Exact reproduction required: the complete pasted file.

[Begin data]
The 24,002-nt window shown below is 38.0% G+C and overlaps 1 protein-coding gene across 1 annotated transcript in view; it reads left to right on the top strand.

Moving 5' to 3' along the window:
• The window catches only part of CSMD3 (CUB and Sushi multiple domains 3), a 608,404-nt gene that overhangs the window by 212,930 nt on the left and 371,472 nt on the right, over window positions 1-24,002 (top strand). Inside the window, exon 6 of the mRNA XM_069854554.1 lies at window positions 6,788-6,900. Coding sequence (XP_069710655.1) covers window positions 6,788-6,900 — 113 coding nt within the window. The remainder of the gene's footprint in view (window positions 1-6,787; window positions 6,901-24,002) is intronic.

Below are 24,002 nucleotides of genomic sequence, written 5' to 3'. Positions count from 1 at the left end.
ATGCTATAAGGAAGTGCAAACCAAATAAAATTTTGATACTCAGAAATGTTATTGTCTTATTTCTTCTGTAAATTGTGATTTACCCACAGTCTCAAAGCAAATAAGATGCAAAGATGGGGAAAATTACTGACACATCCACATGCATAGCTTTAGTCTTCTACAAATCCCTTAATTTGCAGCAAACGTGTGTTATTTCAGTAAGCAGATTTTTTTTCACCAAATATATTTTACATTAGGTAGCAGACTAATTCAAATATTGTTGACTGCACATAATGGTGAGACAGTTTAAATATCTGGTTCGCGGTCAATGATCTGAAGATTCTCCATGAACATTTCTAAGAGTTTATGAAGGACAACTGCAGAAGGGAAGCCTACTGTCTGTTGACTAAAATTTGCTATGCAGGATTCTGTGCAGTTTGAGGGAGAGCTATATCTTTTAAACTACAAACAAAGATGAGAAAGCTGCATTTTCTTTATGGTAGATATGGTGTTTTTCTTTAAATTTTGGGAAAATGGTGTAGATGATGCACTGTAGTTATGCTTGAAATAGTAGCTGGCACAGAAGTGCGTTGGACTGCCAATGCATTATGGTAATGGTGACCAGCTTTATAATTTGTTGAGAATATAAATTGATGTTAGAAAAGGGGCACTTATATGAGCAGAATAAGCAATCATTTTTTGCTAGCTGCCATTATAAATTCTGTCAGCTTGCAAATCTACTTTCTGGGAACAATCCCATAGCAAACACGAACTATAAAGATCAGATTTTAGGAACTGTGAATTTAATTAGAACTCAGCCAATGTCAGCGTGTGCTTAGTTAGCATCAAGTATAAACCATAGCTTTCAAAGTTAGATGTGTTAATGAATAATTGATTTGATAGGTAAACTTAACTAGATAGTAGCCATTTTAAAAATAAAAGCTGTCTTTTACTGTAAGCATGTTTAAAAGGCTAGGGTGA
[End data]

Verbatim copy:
The 24,002-nt window shown below is 38.0% G+C and overlaps 1 protein-coding gene across 1 annotated transcript in view; it reads left to right on the top strand.

Moving 5' to 3' along the window:
• The window catches only part of CSMD3 (CUB and Sushi multiple domains 3), a 608,404-nt gene that overhangs the window by 212,930 nt on the left and 371,472 nt on the right, over window positions 1-24,002 (top strand). Inside the window, exon 6 of the mRNA XM_069854554.1 lies at window positions 6,788-6,900. Coding sequence (XP_069710655.1) covers window positions 6,788-6,900 — 113 coding nt within the window. The remainder of the gene's footprint in view (window positions 1-6,787; window positions 6,901-24,002) is intronic.

Below are 24,002 nucleotides of genomic sequence, written 5' to 3'. Positions count from 1 at the left end.
ATGCTATAAGGAAGTGCAAACCAAATAAAATTTTGATACTCAGAAATGTTATTGTCTTATTTCTTCTGTAAATTGTGATTTACCCACAGTCTCAAAGCAAATAAGATGCAAAGATGGGGAAAATTACTGACACATCCACATGCATAGCTTTAGTCTTCTACAAATCCCTTAATTTGCAGCAAACGTGTGTTATTTCAGTAAGCAGATTTTTTTTCACCAAATATATTTTACATTAGGTAGCAGACTAATTCAAATATTGTTGACTGCACATAATGGTGAGACAGTTTAAATATCTGGTTCGCGGTCAATGATCTGAAGATTCTCCATGAACATTTCTAAGAGTTTATGAAGGACAACTGCAGAAGGGAAGCCTACTGTCTGTTGACTAAAATTTGCTATGCAGGATTCTGTGCAGTTTGAGGGAGAGCTATATCTTTTAAACTACAAACAAAGATGAGAAAGCTGCATTTTCTTTATGGTAGATATGGTGTTTTTCTTTAAATTTTGGGAAAATGGTGTAGATGATGCACTGTAGTTATGCTTGAAATAGTAGCTGGCACAGAAGTGCGTTGGACTGCCAATGCATTATGGTAATGGTGACCAGCTTTATAATTTGTTGAGAATATAAATTGATGTTAGAAAAGGGGCACTTATATGAGCAGAATAAGCAATCATTTTTTGCTAGCTGCCATTATAAATTCTGTCAGCTTGCAAATCTACTTTCTGGGAACAATCCCATAGCAAACACGAACTATAAAGATCAGATTTTAGGAACTGTGAATTTAATTAGAACTCAGCCAATGTCAGCGTGTGCTTAGTTAGCATCAAGTATAAACCATAGCTTTCAAAGTTAGATGTGTTAATGAATAATTGATTTGATAGGTAAACTTAACTAGATAGTAGCCATTTTAAAAATAAAAGCTGTCTTTTACTGTAAGCATGTTTAAAAGGCTAGGGTGA